“It was a side Jane had never seen before, and it confused and frightened her,” he said.
The term “soulmate” is often overused, but in David and Jane’s case, it’s only fitting. They met on Valentine’s Day in 1969. He was working as a security guard and attending Chamberlain College. Having left a party out of boredom, he was headed to a liquor store in Newton Lower Falls to pick up a cheap six-pack. However, he noticed a young woman across the street, thumbing for a ride. She was from Maine, a student at Wellesley College, and she was trying to get to the T (Massachusetts Transit Authority) to visit her brother, a Harvard grad living in Cambridge. She accepted David’s initial offer to drive her to the T, but when they started talking, they couldn’t stop. He offered to bring her right to Cambridge, but when they arrived at her brother’s apartment, David asked if she’d like a tour of the city. He ended up spending his beer money on coffee for two at Howard Johnson’s and a romantic trip to the top of the Prudential that night.
They were married a year later, and would go on to raise six children, opening their home and hearts to many foster children over the years.
As coverage of the abuse scandal in the Boston Archdiocese continued to unfold each day, David’s memories became more overpowering, resulting in nightmares and panic attacks. A deep depression left him unable to work. Feeling he had finally hit what he described as “rock bottom,” he asked Jane to take a drive, just as they had so many years before.
“I knew I couldn’t face her, so it was the easiest way for me to tell her,” David said. “Having been raised in a dysfunctional home, we were taught to keep secrets and never to air our dirty laundry.”
Keeping his eyes fixed straight ahead on the Massachusetts Turnpike, he finally shared his truth.
“I was one of those boys,” he said.
After a few minutes of explanation, Jane insisted he pull over, and they embraced and cried together.
David cited a Bible reference from Corinthians to describe his wife and her reaction to his revelation.
“’Love is patient, love is kind’. That’s Jane,” he said. “She has been one of my greatest blessings, and has taught me so much about life and love.”
It was Jane who encouraged her husband to seek therapy, and it was David’s therapist who suggested he join a support group where he would benefit from a community.
David offers the same advice to fellow survivors: Get help.
“You need to talk to someone about it, and if you don’t have insurance, many hospitals offer free counseling for survivors of sexual and domestic abuse. But you also need to talk to people who have been through it and can truly understand,” he said.
Ahern died in 2001, and his crimes against children are well-documented by Bishopaccountability.org, showing a similar pattern of predatory behavior while serving in Stigmatine parishes in the Archdioceses of Boston and New York, and the Dioceses of Richmond, VA and Springfield, MA.
David requested a meeting with Boston Cardinal Sean O’Malley, for one reason only: he wanted an apology. He insisted that Jane accompany him, for the abuse affected not only Dave, but everyone in his life. After a long pause and much fidgeting with the ropes of his robe, O’Malley offered a tepid and carefully-worded response. Reflecting two decades later, David feels O’Malley’s offering was disingenuous, considering the lack of progress and accountability since then, from the Vatican all the way to Boston.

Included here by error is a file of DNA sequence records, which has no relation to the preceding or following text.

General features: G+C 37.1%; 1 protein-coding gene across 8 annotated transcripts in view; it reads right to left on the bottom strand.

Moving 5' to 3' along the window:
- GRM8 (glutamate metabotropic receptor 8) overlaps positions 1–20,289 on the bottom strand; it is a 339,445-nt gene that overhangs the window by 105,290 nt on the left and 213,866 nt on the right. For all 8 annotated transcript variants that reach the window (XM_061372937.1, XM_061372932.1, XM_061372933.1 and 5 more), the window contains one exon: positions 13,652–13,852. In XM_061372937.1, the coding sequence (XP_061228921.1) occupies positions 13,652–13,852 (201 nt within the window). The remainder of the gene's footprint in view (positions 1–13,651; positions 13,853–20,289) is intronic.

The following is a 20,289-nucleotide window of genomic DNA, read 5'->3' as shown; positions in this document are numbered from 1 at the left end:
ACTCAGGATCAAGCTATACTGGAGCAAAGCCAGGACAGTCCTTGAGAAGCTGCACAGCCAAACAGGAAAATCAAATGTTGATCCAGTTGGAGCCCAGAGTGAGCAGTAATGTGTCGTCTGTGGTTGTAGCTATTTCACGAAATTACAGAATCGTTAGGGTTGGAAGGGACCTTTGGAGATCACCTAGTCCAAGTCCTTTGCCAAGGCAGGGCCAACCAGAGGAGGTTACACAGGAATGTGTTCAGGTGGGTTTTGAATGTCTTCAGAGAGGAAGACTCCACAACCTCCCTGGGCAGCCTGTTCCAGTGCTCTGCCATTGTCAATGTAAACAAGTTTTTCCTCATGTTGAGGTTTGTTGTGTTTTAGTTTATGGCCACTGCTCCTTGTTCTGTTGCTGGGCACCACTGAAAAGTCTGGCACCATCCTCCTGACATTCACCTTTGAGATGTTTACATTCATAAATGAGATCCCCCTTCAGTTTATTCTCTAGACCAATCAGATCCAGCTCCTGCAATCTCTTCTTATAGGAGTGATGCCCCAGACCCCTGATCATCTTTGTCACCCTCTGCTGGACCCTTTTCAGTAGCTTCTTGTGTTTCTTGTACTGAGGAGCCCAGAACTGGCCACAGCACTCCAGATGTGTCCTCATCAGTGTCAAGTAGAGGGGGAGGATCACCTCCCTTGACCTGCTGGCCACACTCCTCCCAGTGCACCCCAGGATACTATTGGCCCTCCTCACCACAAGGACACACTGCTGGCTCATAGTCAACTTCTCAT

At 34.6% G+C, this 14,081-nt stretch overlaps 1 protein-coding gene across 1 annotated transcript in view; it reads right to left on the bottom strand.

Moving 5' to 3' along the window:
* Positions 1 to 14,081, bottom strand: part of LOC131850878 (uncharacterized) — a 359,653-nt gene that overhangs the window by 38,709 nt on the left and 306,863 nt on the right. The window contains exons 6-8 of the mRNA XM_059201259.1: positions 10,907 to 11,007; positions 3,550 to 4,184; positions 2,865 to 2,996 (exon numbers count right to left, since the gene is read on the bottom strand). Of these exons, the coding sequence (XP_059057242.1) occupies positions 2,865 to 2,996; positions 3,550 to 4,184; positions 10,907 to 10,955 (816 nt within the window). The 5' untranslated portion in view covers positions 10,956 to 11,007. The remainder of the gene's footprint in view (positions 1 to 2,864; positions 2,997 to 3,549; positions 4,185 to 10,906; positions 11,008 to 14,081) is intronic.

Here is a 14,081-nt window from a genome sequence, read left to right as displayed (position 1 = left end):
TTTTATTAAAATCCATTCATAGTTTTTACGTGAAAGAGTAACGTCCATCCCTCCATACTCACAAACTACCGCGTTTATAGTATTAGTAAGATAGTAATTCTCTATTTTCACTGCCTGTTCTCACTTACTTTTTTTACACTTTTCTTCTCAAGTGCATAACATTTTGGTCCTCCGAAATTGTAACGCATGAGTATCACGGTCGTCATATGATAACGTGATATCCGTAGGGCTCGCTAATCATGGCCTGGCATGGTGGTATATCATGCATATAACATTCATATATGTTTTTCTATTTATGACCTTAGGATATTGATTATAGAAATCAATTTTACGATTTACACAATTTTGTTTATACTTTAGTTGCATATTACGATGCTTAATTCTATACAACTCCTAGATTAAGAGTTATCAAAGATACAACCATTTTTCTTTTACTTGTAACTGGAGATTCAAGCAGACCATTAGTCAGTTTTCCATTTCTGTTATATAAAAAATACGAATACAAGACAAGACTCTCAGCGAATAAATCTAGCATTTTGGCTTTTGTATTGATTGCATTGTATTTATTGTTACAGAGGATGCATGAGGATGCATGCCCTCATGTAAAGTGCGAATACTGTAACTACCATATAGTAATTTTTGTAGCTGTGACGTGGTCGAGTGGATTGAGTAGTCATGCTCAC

Although the church paid for his therapy and medication after being raped as a child, David still had to come up with the co-payments.
“I felt as if the church just wanted me to go away. They were just feeding me crumbs,” he said.
David found his spiritual community in 2004, when he attended his first meeting of SNAP (Survivors Network of Those Abused by Priests) at Newton-Wellesley Hospital. He was shocked at how much he could relate. He no longer felt alone.
“Their pain was my pain. What happened to them, happened to me. When you’re a survivor of clergy abuse, there are certain boxes that you can tick off, things that have happened in your life that may not have occurred otherwise,” he said. “And when people share their story, it gives others license to speak.”
No longer ashamed of his past, today David uses it to empower. He and Jane live in Warren, Massachusetts, and he is now a leader in the organization that has been pivotal in his therapy, heading up the Worcester-Boston chapter of SNAP Massachusetts, along with Steve Sheehan of Bishopaccountability. SNAP is a global organization for victims of all types of clergy sexual abuse, including abuse by nuns, and sexual abuse in general, such as incest or other organizations such as the Boy Scouts. And while the pandemic has temporarily sidelined in-person meetings, David has discovered that the online format is encouraging new membership, for some survivors find it a more comfortable way to connect.
David used to shy away from people, and he never could have imagined himself to be active on social media. But he has found an even larger community of support on Facebook, where he shares inspiration, insight, and on his difficult days, even despair.
“Helping others has become a source of healing for me,” he said. “I know what it’s like to be down. You’re not alone, and you don’t have to suffer in silence.”
If you are a victim of clergy sexual abuse, or sexual abuse of any kind, help is available. Visit snapnetwork.org for a list of online support groups, resources, and information, or call 1-877-SNAP -HEALS (1-877-762-7432).